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The last five minutes of the Spurs season

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You can learn a lot from 300 seconds.

NBA: Playoffs-Golden State Warriors at San Antonio Spurs Soobum Im-USA TODAY Sports

When I was coaching college basketball, with about five minutes left in every close game, the coaches had a variation of the same conversation: “Are these the five players we want on the floor to finish the game?”

For some teams, the answer to the question generally stays about the same. For instance, for the Spurs in years past, the team the coaches wanted on the floor almost always consisted of four of the starters and My Man Manu. Manu often replaced the starting center, who had allowed the Great Duncan to start the game as power forward.

For this year’s Spurs team, the answer changed from game to game. Although I have not gone through the box score for every single game of the season, I am fairly certain that, in games that came down to the wire, the Spurs “Last Five Minutes of the Game” team included five of twelve different players: Tony Parker, Patty Mills, Dejounte Murray, Bryn Forbes, Danny Green, Manu Ginobili, Kyle Anderson, Kawhi Leonard, Rudy Gay, Davis Bertans, Pau Gasol and (for every game he was active) LaMarcus Aldridge.

This concept came to mind at the end of Tuesday’s game against the Warriors, when I saw the Last Five Minutes of the Game team chosen by Coach Messina to play the Last Five Minutes of the Season. This team did not include two of the three Spurs future Hall of Famers (the Oui Frenchman and Pau). It also did not include three players who started most of the season (Dejounte, DannyGreen! and Slo-Mo). Instead, the coaching staff chose to rest the fate of the season on Manu, Rudy Gay, Patty Mills, LMA – and Davis Bertans.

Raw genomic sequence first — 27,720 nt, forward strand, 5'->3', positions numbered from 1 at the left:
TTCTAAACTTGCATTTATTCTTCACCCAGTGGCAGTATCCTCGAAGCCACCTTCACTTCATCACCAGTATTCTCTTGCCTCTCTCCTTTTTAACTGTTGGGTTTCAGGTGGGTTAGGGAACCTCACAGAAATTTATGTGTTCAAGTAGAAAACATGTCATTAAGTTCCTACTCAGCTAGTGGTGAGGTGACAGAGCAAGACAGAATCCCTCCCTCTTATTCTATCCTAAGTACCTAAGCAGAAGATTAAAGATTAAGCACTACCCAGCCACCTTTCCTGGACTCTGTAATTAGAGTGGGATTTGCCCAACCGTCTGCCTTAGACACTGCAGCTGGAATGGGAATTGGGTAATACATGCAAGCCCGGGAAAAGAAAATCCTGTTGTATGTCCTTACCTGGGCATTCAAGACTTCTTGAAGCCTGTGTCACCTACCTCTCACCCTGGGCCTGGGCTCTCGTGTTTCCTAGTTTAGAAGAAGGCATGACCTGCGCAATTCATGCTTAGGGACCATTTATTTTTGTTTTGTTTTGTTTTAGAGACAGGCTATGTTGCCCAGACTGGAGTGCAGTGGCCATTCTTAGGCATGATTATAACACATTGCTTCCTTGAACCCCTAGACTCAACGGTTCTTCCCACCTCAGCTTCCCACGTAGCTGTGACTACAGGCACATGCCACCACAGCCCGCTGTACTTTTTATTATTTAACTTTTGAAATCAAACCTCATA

Interestingly, of that closing team, Bertans was on the floor the longest. He came into the game at the 10 minute mark with Spurs down 81-67, and played the rest of the way.

Gay was the last of the closing five to come in, entering the game with just over 5 minutes left and the score 89 -77. Over the next 4 plus minutes the Spurs outscored the Warriors 14 – 4, cutting the Warriors lead to 2 when LMA made two free throws with 57 seconds left. Unfortunately, Kevin Durant remembered that he was Kevin Durant and scored the next four points, and the Spurs didn’t score again. A valiant effort, but not enough on this night.

One could argue that Bertans was in the game replacing Danny Green, who had his worst game of the series. One could even argue that, as much as this might have been Manu’s last game (please no, please no), it also might have been Green’s last game with the Spurs. For the series, he shot only 25% from three (5 for 20), and 27% overall. Much as I am a big DannyGreen! fan, and hope he returns (and rediscovers his shot), these are deeply ugly numbers from the team’s long-time “shooting guard”.

One could also argue that Bertans replaced starting point guard Dejounte Murray. While Murray may be a future all-star, he is not one yet. For one thing, he does not yet exhibit the ability to make his teammates better. Indeed, he averaged less than 2 assists per game in the playoffs, and had none in Game Five.

Patty Mills, the other starting guard, who otherwise finished the playoffs playing well (and generally played at the end of games) also had zero assists in Game Five. It is truly remarkable that the Spurs came close to winning, on the road, against a team as good as the Warriors without a single assist from either starting guard. Of course, Manu was out there dropping his 7 dimes in 25 minutes.

Or perhaps Bertans played down the stretch not simply to replace someone, but because the coaches thought, on this night, he gave the team the best chance to win. He is long enough, and cares enough, to contest either Klay Thompson or Durant when they shoot. When Bertans is shooting well, he is a threat to cut into a big lead like the one the Warriors had when Bertans entered with 10 minutes left. And while Bertans made only one three-pointer, he did in fact defend well, and the Spurs eventually cut into that big lead. Credit should go to Coach Messina for going with a player who didn’t make the Last Five Minutes of the Game team very often this season.

I also need to acknowledge one other line-up the Spurs rolled out in these playoffs, including in Game Five: Manu, Parker, Aldridge, Gasol and Anderson. The youngest player of that five-man team (by a lot) is someone legitimately nicknamed Slo-Mo, and the most athletic player is 40 years old. That, my friends, is a team you can picture in your mind while trying to fall asleep some night this summer. More effective than counting sheep, who move much too fast.